Sunday, 23 January 2011

Tellwright from Wrong

Jumps fans have already had plenty to put up with this winter with the adverse weather causing havoc with the fixture list, and the return to freezing temperatures over the last few days meant all of Friday's Jumps meetings were abandoned as well as Haydock's Saturday card which would have featured Champion Hurdle hope Peddler's Cross taking on one-time Triumph Hurdle runner-up Walkon.

It came as a surprise to many that Haydock failed to beat the elements, particularly as much-malinged Clerk of the Course Kirkland Tellwright had issued an upbeat bulletin with regards the meeting going ahead. Predictably there was much criticism of him for Haydock failing to beat the elements but I can't help feeling that on this occasion it was misplaced. The track was reportedly raceable on Friday afternoon, as it had been for nine days prior to that. In fact, had temperatures only got down to the forecast -1, rather than -4.5 which transpired, I've little doubt they would have raced. Could Haydock have used frost covers that have been deployed at other meetings this winter which have enabled them to go ahead? Perhaps, but as big meetings at Kempton and Ascot have already shown, they are not guaranteed to succeed, and Haydock itself has used them five times previously but still had to abandon four of those meetings. Given the forecast, and the cost of such measures, reported to be in the region of £30,000 per fixture, I don't think it was a value punt for the Haydock executive to take.

I'm not saying Clerks of the Course should be above criticism, they still have plenty to answer for with regards to overwatering Flat courses in the summer and I'll be saving my criticism for then.

Fortunately we did get some top-class action at Ascot, another heartwarming performance from Sparky May further delayed the retirement of Pat Rodford with an impressive victory in the Grade 2 Mares Hurdle over 3m. If she continues her progression, she'll surely give some of the bigger yards a scare in the David Nicholson Mares' Hurdle at the Cheltenham Festival.

Master Minded also extended his unbeaten run for the season to three but failed to universally impress as he scrambled to a short-head victory over Somersby. Much of the coverage has focussed on the seeming underperformance of Master Minded, but I'm not sure he was that far below form. Forgetting his 2008 Champion Chase win, my take is that Master Minded pretty much ran as well as he's capable of since then. Somersby got much closer than he managed in the Tingle Creek, but that more to do with him improving, pulling 20l clear of the rest after all. Where do Master Minded's Champion Chase claims stand now? Well for me, the same place as they did beforehand, he's the most likely to take advantage, if for some reason, the reigning Champion Big Zeb fails to retain his crown.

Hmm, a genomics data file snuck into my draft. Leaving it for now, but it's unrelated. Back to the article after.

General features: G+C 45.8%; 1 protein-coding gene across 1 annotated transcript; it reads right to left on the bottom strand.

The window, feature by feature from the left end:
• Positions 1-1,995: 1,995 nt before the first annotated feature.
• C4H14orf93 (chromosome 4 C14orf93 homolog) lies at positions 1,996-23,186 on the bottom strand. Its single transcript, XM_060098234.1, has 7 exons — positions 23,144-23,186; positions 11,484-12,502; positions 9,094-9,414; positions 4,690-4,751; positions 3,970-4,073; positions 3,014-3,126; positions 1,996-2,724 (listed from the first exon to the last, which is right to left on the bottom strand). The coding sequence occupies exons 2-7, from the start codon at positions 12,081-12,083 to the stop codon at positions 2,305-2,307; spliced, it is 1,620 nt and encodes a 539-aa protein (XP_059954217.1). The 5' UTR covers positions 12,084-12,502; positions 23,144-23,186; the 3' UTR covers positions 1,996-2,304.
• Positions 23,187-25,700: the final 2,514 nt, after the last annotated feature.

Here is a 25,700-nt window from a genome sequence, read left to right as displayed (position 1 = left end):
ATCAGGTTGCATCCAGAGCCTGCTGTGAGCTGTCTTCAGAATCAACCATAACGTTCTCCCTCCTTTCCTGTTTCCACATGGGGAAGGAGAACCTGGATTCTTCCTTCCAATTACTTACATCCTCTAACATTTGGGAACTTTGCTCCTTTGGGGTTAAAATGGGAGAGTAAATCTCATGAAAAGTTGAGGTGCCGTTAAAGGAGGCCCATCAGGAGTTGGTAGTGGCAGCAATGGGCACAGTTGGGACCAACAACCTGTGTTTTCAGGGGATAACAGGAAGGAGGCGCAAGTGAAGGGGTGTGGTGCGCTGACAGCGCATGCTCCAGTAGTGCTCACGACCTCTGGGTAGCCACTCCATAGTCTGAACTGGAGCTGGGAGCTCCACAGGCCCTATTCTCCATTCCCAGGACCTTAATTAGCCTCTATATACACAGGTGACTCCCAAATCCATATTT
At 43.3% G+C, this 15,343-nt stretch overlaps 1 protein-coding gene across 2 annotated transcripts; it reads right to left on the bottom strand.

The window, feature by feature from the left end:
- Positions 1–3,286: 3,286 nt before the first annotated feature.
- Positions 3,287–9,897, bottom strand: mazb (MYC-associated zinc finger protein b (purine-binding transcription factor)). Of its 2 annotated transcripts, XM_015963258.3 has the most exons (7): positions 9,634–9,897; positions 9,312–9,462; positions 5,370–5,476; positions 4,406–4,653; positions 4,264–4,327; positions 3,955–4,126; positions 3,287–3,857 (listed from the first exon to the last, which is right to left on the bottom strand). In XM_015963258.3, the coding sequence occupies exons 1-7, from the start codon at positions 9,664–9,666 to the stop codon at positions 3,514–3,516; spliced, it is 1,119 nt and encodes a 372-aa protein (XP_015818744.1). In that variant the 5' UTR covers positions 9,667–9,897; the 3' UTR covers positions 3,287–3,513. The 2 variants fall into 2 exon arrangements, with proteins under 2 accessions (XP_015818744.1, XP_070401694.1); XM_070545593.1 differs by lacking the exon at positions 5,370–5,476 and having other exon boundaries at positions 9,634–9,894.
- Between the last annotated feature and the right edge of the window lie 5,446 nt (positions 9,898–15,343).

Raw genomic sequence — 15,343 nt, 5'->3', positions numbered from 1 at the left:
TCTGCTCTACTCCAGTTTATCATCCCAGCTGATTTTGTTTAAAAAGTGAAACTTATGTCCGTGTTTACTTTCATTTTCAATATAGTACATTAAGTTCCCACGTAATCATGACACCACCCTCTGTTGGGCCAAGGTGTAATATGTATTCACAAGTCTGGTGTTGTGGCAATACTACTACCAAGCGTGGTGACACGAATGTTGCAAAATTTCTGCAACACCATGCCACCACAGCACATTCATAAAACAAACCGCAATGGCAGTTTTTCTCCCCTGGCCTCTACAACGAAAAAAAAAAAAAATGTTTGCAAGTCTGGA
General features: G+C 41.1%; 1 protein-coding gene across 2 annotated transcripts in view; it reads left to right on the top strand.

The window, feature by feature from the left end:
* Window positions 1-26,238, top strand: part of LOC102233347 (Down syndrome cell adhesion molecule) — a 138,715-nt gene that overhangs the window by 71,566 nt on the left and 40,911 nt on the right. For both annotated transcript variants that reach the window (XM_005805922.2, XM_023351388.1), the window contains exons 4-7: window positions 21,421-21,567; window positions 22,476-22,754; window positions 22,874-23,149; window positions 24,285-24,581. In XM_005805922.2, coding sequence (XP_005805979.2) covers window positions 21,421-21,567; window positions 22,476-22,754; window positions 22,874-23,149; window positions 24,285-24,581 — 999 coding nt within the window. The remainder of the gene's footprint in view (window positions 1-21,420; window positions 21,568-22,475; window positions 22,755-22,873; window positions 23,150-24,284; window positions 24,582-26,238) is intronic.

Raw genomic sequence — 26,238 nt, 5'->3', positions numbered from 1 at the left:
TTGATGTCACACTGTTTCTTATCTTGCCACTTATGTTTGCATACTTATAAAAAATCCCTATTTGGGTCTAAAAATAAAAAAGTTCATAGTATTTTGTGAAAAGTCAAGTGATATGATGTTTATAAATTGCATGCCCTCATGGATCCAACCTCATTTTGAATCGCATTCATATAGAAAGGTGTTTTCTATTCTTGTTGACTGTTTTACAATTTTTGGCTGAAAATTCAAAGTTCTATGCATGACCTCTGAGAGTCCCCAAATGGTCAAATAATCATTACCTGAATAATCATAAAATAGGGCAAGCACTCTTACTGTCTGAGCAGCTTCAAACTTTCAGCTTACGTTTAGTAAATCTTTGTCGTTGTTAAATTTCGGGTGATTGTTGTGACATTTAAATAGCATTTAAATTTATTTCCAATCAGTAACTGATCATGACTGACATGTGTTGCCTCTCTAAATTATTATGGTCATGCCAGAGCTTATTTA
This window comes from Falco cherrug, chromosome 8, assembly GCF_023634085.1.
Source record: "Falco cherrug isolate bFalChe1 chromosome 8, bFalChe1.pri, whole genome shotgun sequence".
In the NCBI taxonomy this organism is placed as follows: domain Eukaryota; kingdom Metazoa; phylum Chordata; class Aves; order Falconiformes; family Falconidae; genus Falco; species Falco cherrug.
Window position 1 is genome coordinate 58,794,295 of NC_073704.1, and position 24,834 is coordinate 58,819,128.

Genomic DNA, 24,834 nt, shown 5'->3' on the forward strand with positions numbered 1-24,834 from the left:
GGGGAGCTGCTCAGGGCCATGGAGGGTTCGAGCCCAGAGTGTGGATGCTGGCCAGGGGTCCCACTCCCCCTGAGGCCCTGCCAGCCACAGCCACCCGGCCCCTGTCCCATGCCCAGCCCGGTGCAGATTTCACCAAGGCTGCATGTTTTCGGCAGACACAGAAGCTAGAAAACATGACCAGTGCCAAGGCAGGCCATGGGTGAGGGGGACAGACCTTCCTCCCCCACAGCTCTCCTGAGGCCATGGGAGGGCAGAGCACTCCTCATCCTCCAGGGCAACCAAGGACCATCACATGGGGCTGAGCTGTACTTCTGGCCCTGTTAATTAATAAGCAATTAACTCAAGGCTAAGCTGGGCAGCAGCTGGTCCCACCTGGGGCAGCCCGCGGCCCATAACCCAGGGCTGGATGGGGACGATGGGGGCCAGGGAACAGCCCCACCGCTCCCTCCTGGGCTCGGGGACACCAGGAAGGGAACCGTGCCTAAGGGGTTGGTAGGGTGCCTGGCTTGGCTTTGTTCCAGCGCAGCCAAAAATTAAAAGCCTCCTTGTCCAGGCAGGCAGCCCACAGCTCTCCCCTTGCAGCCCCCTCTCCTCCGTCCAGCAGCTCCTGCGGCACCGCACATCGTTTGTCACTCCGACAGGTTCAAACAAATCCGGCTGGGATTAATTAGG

1. Interesting post, David. Regarding the frost covers and being a sceptic about many oft-cited figures that go unchallenged, I'd like to see a breakdown of this cost of £30,000.

    Frost covers and fleeces presumably aren't being manufactured to order the day before they're needed. This would mean that they're already made up and being stored in a warehouse somewhere, ready to be deployed if needed...and if a cost can be agreed upon.

    Think of any business that has capital assets and the target is to make those assets revenue earning as frequently as possible. If left undeployed, their ROI is negative due to storage costs. Economic science tells us the owner of the frost covers should want them used in return for anything more than the cost of deployment.

    Assuming the majority of costs are related to the logistics of transport, it's hard to believe in our commercial world that this cost together with that of casual labour/brawn can't be reduced below £30k.

    Given that racing is lucky to have the support of Andrew Tinkler, head of a logistics group - has anybody tried to float the idea of part-branded covers in return for transport provided at cost?

    Especially for a meeting with terrestial TV coverage, there must be a marketing-related value to pictures of cover-protected courses, even if their use were subsequently proved unneeded.

    Clearly the chance of abandonment in Haydock's case was significantly higher than zero, or the course wouldn't have planned an inspection. So the risk of abandonment and its related costs/lost revenue should also be offset against the costs of deploying covers.

  2. Thanks for reading Paul. I think you make some good points. Obviously it wasn't just in Haydock's interests to race on Saturday. Yet they would have been the ones footing the bill for the blankets. There are other parties that will have suffered financially by the abadonment. Probably asking too much given the state of racings finances at present but it would be nice to see if these parties could get together and form some sort of sponsorship scheme.